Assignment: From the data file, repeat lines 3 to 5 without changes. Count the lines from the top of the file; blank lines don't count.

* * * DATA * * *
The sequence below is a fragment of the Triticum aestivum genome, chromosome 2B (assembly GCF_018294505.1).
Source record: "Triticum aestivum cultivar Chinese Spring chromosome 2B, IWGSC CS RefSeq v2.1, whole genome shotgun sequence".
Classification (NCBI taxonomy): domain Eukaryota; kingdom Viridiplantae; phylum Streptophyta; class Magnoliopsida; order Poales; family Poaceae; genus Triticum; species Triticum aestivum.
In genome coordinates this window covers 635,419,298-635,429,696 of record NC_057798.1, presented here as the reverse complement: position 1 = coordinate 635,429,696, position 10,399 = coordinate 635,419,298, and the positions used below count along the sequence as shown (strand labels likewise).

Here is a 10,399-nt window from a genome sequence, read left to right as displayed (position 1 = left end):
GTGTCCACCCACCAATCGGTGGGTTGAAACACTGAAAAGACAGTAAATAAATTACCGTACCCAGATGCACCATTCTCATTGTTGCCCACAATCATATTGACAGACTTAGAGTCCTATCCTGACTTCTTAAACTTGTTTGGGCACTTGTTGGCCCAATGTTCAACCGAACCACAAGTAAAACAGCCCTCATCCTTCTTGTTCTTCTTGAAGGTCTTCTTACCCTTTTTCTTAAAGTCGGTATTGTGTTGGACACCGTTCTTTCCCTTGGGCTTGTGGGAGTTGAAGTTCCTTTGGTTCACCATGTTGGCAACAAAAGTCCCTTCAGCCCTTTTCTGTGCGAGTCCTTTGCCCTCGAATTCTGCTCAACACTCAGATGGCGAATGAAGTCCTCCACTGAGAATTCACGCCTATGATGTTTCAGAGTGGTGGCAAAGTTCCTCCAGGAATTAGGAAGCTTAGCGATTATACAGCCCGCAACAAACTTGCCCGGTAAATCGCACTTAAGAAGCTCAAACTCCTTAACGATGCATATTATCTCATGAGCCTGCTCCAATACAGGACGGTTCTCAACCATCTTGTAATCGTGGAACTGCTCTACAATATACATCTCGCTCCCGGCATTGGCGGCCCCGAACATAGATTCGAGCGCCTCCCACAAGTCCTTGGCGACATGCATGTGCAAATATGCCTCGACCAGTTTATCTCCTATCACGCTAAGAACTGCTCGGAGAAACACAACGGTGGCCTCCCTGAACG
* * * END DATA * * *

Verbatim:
Classification (NCBI taxonomy): domain Eukaryota; kingdom Viridiplantae; phylum Streptophyta; class Magnoliopsida; order Poales; family Poaceae; genus Triticum; species Triticum aestivum.
In genome coordinates this window covers 635,419,298-635,429,696 of record NC_057798.1, presented here as the reverse complement: position 1 = coordinate 635,429,696, position 10,399 = coordinate 635,419,298, and the positions used below count along the sequence as shown (strand labels likewise).

Here is a 10,399-nt window from a genome sequence, read left to right as displayed (position 1 = left end):